In season 2, Torchwood stops dilly-dallying in the one-off monster of the week repetition and starts getting deeply invested in its characters. It kicks off with the arrival of an old friend of Jack’s, Captain John Hart (James Marsters), who mysteriously is trying to kill him. We start to question the morality of the Torchwood operation as we see side effects of their work on innocent bystanders: They learn that Suzie used to gossip to a friend and then wipe her mind each night, and that the people who are spit out of the rift in time that runs through Cardiff are hidden from the public, despite that their families are looking for them. A brilliant episode called Adam plays with memories, and we see what it would be like if the roles were reversed: if Owen was the nerdy one pining after the affections of the ever-cool Tosh. Shortly after, Owen is killed, but remains still kicking. He’s unkillable, but not in the way that Jack is. Every injury Owen accumulates, he keeps forever, as his bodily functions, like healing and digesting, have ceased. Things don’t look good for Owen as we move into Fragments, where our heroes are victims of a building collapse disaster. It’s here that we learn the backstory of Gwen’s co-workers. We learn why Owen’s such a bastard, why a genius like Tosh got involved in Torchwood, and what in the world is Ianto’s deal? All of this transpires shortly before the return of Captain John Hart, the secret behind Jack’s missing brother, and the destruction of Torchwood as we know it. If you enjoyed season 1, season 2 will blow you away.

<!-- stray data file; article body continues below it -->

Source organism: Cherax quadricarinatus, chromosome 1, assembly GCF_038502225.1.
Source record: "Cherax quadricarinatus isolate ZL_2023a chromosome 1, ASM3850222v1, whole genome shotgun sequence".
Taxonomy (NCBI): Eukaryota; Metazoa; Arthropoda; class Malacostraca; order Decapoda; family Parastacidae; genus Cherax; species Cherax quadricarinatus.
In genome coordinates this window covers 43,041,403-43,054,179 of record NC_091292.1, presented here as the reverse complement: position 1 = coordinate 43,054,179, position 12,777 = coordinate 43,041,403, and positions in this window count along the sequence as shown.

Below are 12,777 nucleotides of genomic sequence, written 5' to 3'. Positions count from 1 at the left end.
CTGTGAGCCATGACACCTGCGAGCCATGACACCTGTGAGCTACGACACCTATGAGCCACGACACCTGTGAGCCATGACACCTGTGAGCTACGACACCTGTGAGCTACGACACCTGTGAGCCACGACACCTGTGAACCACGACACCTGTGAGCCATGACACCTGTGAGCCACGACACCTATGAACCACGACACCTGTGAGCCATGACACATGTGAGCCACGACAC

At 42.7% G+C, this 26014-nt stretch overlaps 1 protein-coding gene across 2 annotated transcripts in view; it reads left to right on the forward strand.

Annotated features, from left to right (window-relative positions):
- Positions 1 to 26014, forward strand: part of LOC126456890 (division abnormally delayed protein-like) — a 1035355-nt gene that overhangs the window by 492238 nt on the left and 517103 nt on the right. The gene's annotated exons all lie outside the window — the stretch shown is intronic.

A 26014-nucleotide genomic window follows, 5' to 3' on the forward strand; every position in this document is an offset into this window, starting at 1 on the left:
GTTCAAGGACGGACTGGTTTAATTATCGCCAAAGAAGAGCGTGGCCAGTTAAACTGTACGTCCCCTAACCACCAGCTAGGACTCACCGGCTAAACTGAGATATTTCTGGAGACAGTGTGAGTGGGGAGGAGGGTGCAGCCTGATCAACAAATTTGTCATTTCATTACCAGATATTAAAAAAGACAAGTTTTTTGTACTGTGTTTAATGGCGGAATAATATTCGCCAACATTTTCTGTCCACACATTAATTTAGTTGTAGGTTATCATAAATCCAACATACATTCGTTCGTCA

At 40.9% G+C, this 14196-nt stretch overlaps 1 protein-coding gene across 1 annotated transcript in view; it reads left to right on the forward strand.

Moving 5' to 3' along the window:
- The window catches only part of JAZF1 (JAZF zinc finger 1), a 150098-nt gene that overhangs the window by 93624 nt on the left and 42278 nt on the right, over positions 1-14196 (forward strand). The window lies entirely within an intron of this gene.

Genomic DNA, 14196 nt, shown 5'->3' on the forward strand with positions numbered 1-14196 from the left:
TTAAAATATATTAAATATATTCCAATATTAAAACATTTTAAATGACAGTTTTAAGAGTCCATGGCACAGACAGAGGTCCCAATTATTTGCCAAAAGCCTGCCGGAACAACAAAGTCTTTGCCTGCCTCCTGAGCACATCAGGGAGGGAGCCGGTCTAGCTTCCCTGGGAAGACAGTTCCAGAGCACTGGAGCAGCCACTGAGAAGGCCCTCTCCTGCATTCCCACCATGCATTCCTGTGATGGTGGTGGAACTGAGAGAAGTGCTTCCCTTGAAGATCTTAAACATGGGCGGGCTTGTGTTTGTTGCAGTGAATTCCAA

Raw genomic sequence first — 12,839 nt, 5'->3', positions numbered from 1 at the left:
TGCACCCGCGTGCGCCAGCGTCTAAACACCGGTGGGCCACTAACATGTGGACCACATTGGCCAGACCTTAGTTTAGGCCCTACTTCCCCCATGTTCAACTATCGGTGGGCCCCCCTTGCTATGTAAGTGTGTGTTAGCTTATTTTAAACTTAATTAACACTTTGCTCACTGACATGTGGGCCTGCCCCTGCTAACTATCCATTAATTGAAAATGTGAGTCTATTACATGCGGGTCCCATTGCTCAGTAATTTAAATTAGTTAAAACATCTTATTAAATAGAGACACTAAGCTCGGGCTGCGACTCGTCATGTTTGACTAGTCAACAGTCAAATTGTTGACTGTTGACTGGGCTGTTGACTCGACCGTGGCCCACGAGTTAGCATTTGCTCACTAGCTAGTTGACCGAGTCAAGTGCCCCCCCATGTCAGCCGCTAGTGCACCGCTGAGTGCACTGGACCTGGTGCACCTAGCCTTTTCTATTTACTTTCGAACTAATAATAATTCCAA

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New Doctor Peter Capaldi as Frobisher

Season 3

If you enjoyed season 2, then season 3 is going to be the best thing that’s happened to you. Unlike the previous seasons, season 3 is a 5-part story called Children of Earth. It picks up with Jack, Gwen, and Ianto on the lookout for a new Torchwood doctor, but their selection couldn’t be more wrong. Dr. Patanjali is up to something. The government is scheming to keep quiet Jack Harkness, the only civilian to know about the 456, an alien race that visited Earth many years ago, abducting a dozen children in exchange for sparing the lives of everyone on Earth. But now they’re back, and they want more kids…a lot more…ten percent of the population. Torchwood recruits secretary Lois to be their eyes and ears inside the government, where Frobisher (a Peter Capaldi who steals the whole show) tries to negotiate with the monster in the cage all the while trying to get it to confess what the aliens need the children for. (It will make your skin crawl.) In one of the most astounding finales on television, Captain Jack goes darker than he’s ever gone and makes a controversial sacrifice to save the planet.

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Gwen’s boyfriend Rhys

Season 4

If you enjoyed season 3, don’t bother with season 4. It will only let you down. Season 4, aka Miracle Day, takes TW in new directions. For one, it takes place in America, and for two, it’s produced by an American company. The few remaining characters lose their depth, although you can see echoes of TW’s soul in the fact that they follow an outsider into the world of Torchwood. Gwen and Rhys are now happily married with a little baby, and some of the stress of their relationship is off now that Reese knows everything about Torchwood and alien-hunting. One day, everyone stops dying, which is a very TW theme after you consider what happened to Owen or Jack’s own immortality. But Jack isn’t immortal anymore, which leads us to believe he has something to do with this global change. They’ve recruited CIA agent Rex Matheson, who is sympathetic at times but isn’t on the whole that likable. Bill Pullman and Lauren Ambrose also star as unlikable characters. Like in season 3, they discover that while aliens are usually involved in this sort of thing, humans are always to blame.